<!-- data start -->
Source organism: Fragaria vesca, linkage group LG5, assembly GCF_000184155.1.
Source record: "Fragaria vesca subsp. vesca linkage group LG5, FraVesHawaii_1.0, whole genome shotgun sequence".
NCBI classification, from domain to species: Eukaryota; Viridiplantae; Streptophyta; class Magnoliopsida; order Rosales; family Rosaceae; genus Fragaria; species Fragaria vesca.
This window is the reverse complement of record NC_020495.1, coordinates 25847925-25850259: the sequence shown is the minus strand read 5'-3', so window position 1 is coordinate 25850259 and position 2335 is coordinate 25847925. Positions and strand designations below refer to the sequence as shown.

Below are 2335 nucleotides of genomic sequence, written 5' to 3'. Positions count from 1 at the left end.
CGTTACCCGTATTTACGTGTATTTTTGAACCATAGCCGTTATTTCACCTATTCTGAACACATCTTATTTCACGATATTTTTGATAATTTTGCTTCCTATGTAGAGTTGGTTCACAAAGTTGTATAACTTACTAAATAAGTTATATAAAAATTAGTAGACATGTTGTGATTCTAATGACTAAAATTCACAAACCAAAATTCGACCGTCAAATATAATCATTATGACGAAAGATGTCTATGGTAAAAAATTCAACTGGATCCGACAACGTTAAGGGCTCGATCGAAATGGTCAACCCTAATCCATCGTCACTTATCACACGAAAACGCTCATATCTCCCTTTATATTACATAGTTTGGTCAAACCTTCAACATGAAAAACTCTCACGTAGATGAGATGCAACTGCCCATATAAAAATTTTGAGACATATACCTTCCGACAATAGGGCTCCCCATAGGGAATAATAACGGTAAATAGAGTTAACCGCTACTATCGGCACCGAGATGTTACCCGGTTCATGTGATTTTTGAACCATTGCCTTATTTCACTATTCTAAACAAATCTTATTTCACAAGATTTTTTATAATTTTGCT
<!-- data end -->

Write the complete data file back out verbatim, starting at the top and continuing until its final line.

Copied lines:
Source organism: Fragaria vesca, linkage group LG5, assembly GCF_000184155.1.
Source record: "Fragaria vesca subsp. vesca linkage group LG5, FraVesHawaii_1.0, whole genome shotgun sequence".
NCBI classification, from domain to species: Eukaryota; Viridiplantae; Streptophyta; class Magnoliopsida; order Rosales; family Rosaceae; genus Fragaria; species Fragaria vesca.
This window is the reverse complement of record NC_020495.1, coordinates 25847925-25850259: the sequence shown is the minus strand read 5'-3', so window position 1 is coordinate 25850259 and position 2335 is coordinate 25847925. Positions and strand designations below refer to the sequence as shown.

Below are 2335 nucleotides of genomic sequence, written 5' to 3'. Positions count from 1 at the left end.
CGTTACCCGTATTTACGTGTATTTTTGAACCATAGCCGTTATTTCACCTATTCTGAACACATCTTATTTCACGATATTTTTGATAATTTTGCTTCCTATGTAGAGTTGGTTCACAAAGTTGTATAACTTACTAAATAAGTTATATAAAAATTAGTAGACATGTTGTGATTCTAATGACTAAAATTCACAAACCAAAATTCGACCGTCAAATATAATCATTATGACGAAAGATGTCTATGGTAAAAAATTCAACTGGATCCGACAACGTTAAGGGCTCGATCGAAATGGTCAACCCTAATCCATCGTCACTTATCACACGAAAACGCTCATATCTCCCTTTATATTACATAGTTTGGTCAAACCTTCAACATGAAAAACTCTCACGTAGATGAGATGCAACTGCCCATATAAAAATTTTGAGACATATACCTTCCGACAATAGGGCTCCCCATAGGGAATAATAACGGTAAATAGAGTTAACCGCTACTATCGGCACCGAGATGTTACCCGGTTCATGTGATTTTTGAACCATTGCCTTATTTCACTATTCTAAACAAATCTTATTTCACAAGATTTTTTATAATTTTGCT